February 16, 2012

Hey left hand, could you maybe take right hand out to dinner or something?

Author at Work

After several weeks of self-flagellation and general outward positivity, the time has come for a good old fashioned rant. So here goes…

I have been testing a lot of mobile applications as I begin to prepare my presentation for SPAR 2012. While time consuming, it’s also a lot of fun and quite encouraging to see so many people working to solve so many problems with new tech. As with any software solution, a big company or brand name does not necessarily equal a better product than a smart college kid’s app built in his spare time in a dorm room. I have always supposed that this is because the larger company is less nimble and has to balance its many interest as it develops each project. However, the established brands have more resources and a big-picture understanding that often puts them in a place where they can buy what works and rebrand it before anyone except the early adopters know what happened. 

In the end this should mean better interoperability and less risk for consumers when it comes time to purchase software.

The author, hard at work.

It seems as though Autodesk has followed this playbook to the letter. My question is, when will we see the benefit? Exploring Autodesk’s iOS apps did the same thing to me that exploring their desktop applications did years ago. It filled me with awe and excitement at the possibility of what I could accomplish using these tools; then I tried to actually use them in a production environment. The very thing large companies are supposed to offer (platform interoperability) is nowhere to be seen! Let’s take a singular example, Point Cloud Data. How many years have we waited to be able to realize the promise of using point clouds in applications that have larger user bases? Don’t get me wrong, I love Cyclone, but if you could do the same work in AutoCAD or Inventor, or Revit, I could double my client base overnight. We are finally seeing point cloud engines native to these applications but they are still generations behind Cyclone or LFM. You know the situation is bad when you look at the market for plugins. Pointools, kubit, Cloudworx, Point Cloud for AutoCAD, not to mention the plethora of Autodesk Labs tools that appear (and then disappear) every year. Even when you get it in one flavor of one of their products you can’t export to another in the suite without some kind of hiccup. Want the same data in 3D Studio Max or Revit? Sure, just buy another plug-in, and then start trying to figure out all of the ways that it doesn’t behave like every other object in 3DS. And it’s not limited to point clouds, try making a 3D DWG with a lot of cylinders. Can you use it in Revit? Documentation says yes but it is so cumbersome to use that it’s counterproductive. I’ve been told by vendors that I push the software too hard, but then I go to SPAR and see companies exceeding my CAD output by orders of magnitude.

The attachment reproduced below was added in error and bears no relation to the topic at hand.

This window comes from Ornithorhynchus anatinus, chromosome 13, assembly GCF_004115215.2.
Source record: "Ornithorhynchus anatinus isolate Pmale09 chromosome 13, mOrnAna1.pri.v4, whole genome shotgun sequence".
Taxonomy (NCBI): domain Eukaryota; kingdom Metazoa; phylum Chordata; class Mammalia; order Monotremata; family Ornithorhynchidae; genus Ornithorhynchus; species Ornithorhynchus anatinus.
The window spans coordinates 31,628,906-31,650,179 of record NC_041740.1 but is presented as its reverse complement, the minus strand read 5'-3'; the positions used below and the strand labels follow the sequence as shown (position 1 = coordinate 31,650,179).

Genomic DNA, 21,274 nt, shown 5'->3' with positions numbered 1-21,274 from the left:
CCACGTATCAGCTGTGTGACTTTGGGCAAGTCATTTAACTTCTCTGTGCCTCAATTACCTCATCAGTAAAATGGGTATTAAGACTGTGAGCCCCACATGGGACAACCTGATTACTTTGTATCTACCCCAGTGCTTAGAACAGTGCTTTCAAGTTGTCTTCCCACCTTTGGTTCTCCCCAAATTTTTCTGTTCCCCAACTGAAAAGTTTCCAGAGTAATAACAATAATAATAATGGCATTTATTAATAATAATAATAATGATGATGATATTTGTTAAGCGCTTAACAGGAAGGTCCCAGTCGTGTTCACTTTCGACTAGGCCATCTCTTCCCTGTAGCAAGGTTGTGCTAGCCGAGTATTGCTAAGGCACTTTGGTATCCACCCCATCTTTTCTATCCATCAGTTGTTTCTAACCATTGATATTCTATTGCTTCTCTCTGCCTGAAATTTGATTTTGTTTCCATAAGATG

Let’s just say it’s a bit frustrating and move on, shall we?

Now we have entered the mobile OS market. Have we learned from our mistakes? We have a chance to start over and get it right the first time. Autodesk did not. Look at their offerings in mobile apps. They are all derivative versions of the desktop apps with new apps to provide connective tissue between them, the office, and the cloud. Don’t get me started on the cloud management “strategy” they are implementing either. If you have a project with pieces in Inventor, Revit, AutoCAD, etc., you have a separate cloud stored model for each! There does not seem to be any way to define the cloud storage area by contract or project or client. It is incredibly redundant and as a result inefficient in its use of storage space and more importantly, bandwidth. We’re not moving closer to a unified platform but further away from it!

I’m sure that there are a lot of very smart people working very hard for Autodesk. I just end up with the feeling that the right hand never quite knows what the left is doing. Whether it is by design or an accident of the business model, I do not know. I guess I should be happy as a lot of my friends stay employed bridging the gaps left by Autodesk but on the days that I just need to get something completed and out the door, the lack of a unified, interoperable platform drives me crazy!  

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